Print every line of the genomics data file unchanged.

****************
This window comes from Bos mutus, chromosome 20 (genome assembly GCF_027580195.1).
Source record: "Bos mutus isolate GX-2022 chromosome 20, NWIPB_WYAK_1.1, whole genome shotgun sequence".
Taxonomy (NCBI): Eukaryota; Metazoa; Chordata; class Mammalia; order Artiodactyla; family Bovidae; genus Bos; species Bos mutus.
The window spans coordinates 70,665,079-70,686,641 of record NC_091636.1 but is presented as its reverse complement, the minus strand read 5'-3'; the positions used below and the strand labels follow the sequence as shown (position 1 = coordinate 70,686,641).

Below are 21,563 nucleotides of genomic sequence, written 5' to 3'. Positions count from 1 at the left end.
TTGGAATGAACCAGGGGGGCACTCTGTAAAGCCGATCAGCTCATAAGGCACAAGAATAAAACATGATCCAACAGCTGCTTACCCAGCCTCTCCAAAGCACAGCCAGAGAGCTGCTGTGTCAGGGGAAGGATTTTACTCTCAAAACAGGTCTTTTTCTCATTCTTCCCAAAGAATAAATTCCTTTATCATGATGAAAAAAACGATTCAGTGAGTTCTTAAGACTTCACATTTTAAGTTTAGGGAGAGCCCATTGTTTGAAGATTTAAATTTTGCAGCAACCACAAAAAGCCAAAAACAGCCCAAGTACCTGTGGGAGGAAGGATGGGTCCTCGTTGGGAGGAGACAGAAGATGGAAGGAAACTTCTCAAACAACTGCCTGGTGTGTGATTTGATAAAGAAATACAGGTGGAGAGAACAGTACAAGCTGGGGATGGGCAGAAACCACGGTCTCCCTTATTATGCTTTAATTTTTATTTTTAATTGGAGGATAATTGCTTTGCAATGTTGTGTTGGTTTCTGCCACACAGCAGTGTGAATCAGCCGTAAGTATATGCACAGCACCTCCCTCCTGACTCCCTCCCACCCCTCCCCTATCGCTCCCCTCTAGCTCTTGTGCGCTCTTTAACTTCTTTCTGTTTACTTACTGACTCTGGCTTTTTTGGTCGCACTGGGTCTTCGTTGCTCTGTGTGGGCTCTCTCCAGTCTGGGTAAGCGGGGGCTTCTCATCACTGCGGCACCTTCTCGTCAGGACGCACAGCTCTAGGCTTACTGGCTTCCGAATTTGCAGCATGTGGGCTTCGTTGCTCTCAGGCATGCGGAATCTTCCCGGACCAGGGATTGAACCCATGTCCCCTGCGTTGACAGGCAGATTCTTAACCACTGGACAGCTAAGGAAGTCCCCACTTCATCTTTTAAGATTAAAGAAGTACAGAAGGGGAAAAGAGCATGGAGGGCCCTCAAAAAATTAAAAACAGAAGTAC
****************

This window comes from Bos mutus, chromosome 20 (genome assembly GCF_027580195.1).
Source record: "Bos mutus isolate GX-2022 chromosome 20, NWIPB_WYAK_1.1, whole genome shotgun sequence".
Taxonomy (NCBI): Eukaryota; Metazoa; Chordata; class Mammalia; order Artiodactyla; family Bovidae; genus Bos; species Bos mutus.
The window spans coordinates 70,665,079-70,686,641 of record NC_091636.1 but is presented as its reverse complement, the minus strand read 5'-3'; the positions used below and the strand labels follow the sequence as shown (position 1 = coordinate 70,686,641).

Below are 21,563 nucleotides of genomic sequence, written 5' to 3'. Positions count from 1 at the left end.
TTGGAATGAACCAGGGGGGCACTCTGTAAAGCCGATCAGCTCATAAGGCACAAGAATAAAACATGATCCAACAGCTGCTTACCCAGCCTCTCCAAAGCACAGCCAGAGAGCTGCTGTGTCAGGGGAAGGATTTTACTCTCAAAACAGGTCTTTTTCTCATTCTTCCCAAAGAATAAATTCCTTTATCATGATGAAAAAAACGATTCAGTGAGTTCTTAAGACTTCACATTTTAAGTTTAGGGAGAGCCCATTGTTTGAAGATTTAAATTTTGCAGCAACCACAAAAAGCCAAAAACAGCCCAAGTACCTGTGGGAGGAAGGATGGGTCCTCGTTGGGAGGAGACAGAAGATGGAAGGAAACTTCTCAAACAACTGCCTGGTGTGTGATTTGATAAAGAAATACAGGTGGAGAGAACAGTACAAGCTGGGGATGGGCAGAAACCACGGTCTCCCTTATTATGCTTTAATTTTTATTTTTAATTGGAGGATAATTGCTTTGCAATGTTGTGTTGGTTTCTGCCACACAGCAGTGTGAATCAGCCGTAAGTATATGCACAGCACCTCCCTCCTGACTCCCTCCCACCCCTCCCCTATCGCTCCCCTCTAGCTCTTGTGCGCTCTTTAACTTCTTTCTGTTTACTTACTGACTCTGGCTTTTTTGGTCGCACTGGGTCTTCGTTGCTCTGTGTGGGCTCTCTCCAGTCTGGGTAAGCGGGGGCTTCTCATCACTGCGGCACCTTCTCGTCAGGACGCACAGCTCTAGGCTTACTGGCTTCCGAATTTGCAGCATGTGGGCTTCGTTGCTCTCAGGCATGCGGAATCTTCCCGGACCAGGGATTGAACCCATGTCCCCTGCGTTGACAGGCAGATTCTTAACCACTGGACAGCTAAGGAAGTCCCCACTTCATCTTTTAAGATTAAAGAAGTACAGAAGGGGAAAAGAGCATGGAGGGCCCTCAAAAAATTAAAAACAGAAGTAC